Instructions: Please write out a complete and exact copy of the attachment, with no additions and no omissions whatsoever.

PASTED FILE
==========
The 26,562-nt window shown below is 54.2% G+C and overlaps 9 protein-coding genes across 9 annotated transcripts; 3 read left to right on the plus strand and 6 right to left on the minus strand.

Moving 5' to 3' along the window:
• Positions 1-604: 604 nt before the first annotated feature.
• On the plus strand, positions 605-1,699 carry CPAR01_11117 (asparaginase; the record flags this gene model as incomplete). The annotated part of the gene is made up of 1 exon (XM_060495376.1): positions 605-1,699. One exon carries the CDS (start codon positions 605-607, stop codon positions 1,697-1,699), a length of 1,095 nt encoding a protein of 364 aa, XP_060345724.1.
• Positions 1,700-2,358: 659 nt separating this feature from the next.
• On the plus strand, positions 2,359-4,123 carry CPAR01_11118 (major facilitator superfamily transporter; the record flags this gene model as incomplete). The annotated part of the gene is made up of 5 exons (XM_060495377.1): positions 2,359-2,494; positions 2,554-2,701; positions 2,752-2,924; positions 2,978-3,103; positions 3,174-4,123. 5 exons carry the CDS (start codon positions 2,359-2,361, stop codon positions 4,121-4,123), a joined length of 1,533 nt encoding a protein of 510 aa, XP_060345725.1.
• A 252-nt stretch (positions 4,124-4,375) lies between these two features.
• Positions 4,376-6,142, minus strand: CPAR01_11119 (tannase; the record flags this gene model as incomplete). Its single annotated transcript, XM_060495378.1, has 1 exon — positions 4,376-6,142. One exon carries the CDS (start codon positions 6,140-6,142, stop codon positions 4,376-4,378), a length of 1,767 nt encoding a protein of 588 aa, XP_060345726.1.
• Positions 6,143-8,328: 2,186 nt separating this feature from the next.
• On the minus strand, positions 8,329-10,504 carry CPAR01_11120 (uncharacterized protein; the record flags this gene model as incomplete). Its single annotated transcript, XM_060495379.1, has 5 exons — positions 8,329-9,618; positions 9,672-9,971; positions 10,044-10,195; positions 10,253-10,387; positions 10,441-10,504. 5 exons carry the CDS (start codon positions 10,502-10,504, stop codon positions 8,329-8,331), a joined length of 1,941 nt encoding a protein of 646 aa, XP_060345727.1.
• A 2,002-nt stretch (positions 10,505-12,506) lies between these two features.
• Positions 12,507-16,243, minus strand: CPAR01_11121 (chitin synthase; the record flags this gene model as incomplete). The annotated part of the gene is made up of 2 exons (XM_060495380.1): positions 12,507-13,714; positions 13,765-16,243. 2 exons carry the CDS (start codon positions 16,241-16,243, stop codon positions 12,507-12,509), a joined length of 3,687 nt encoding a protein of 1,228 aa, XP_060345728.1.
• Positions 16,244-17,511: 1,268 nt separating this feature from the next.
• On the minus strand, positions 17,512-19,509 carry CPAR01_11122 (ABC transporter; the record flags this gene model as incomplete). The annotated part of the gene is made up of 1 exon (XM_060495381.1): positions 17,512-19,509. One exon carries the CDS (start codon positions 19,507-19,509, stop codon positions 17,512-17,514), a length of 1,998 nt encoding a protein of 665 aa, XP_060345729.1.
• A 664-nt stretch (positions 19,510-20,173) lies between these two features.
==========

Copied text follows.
The 26,562-nt window shown below is 54.2% G+C and overlaps 9 protein-coding genes across 9 annotated transcripts; 3 read left to right on the plus strand and 6 right to left on the minus strand.

Moving 5' to 3' along the window:
• Positions 1-604: 604 nt before the first annotated feature.
• On the plus strand, positions 605-1,699 carry CPAR01_11117 (asparaginase; the record flags this gene model as incomplete). The annotated part of the gene is made up of 1 exon (XM_060495376.1): positions 605-1,699. One exon carries the CDS (start codon positions 605-607, stop codon positions 1,697-1,699), a length of 1,095 nt encoding a protein of 364 aa, XP_060345724.1.
• Positions 1,700-2,358: 659 nt separating this feature from the next.
• On the plus strand, positions 2,359-4,123 carry CPAR01_11118 (major facilitator superfamily transporter; the record flags this gene model as incomplete). The annotated part of the gene is made up of 5 exons (XM_060495377.1): positions 2,359-2,494; positions 2,554-2,701; positions 2,752-2,924; positions 2,978-3,103; positions 3,174-4,123. 5 exons carry the CDS (start codon positions 2,359-2,361, stop codon positions 4,121-4,123), a joined length of 1,533 nt encoding a protein of 510 aa, XP_060345725.1.
• A 252-nt stretch (positions 4,124-4,375) lies between these two features.
• Positions 4,376-6,142, minus strand: CPAR01_11119 (tannase; the record flags this gene model as incomplete). Its single annotated transcript, XM_060495378.1, has 1 exon — positions 4,376-6,142. One exon carries the CDS (start codon positions 6,140-6,142, stop codon positions 4,376-4,378), a length of 1,767 nt encoding a protein of 588 aa, XP_060345726.1.
• Positions 6,143-8,328: 2,186 nt separating this feature from the next.
• On the minus strand, positions 8,329-10,504 carry CPAR01_11120 (uncharacterized protein; the record flags this gene model as incomplete). Its single annotated transcript, XM_060495379.1, has 5 exons — positions 8,329-9,618; positions 9,672-9,971; positions 10,044-10,195; positions 10,253-10,387; positions 10,441-10,504. 5 exons carry the CDS (start codon positions 10,502-10,504, stop codon positions 8,329-8,331), a joined length of 1,941 nt encoding a protein of 646 aa, XP_060345727.1.
• A 2,002-nt stretch (positions 10,505-12,506) lies between these two features.
• Positions 12,507-16,243, minus strand: CPAR01_11121 (chitin synthase; the record flags this gene model as incomplete). The annotated part of the gene is made up of 2 exons (XM_060495380.1): positions 12,507-13,714; positions 13,765-16,243. 2 exons carry the CDS (start codon positions 16,241-16,243, stop codon positions 12,507-12,509), a joined length of 3,687 nt encoding a protein of 1,228 aa, XP_060345728.1.
• Positions 16,244-17,511: 1,268 nt separating this feature from the next.
• On the minus strand, positions 17,512-19,509 carry CPAR01_11122 (ABC transporter; the record flags this gene model as incomplete). The annotated part of the gene is made up of 1 exon (XM_060495381.1): positions 17,512-19,509. One exon carries the CDS (start codon positions 19,507-19,509, stop codon positions 17,512-17,514), a length of 1,998 nt encoding a protein of 665 aa, XP_060345729.1.
• A 664-nt stretch (positions 19,510-20,173) lies between these two features.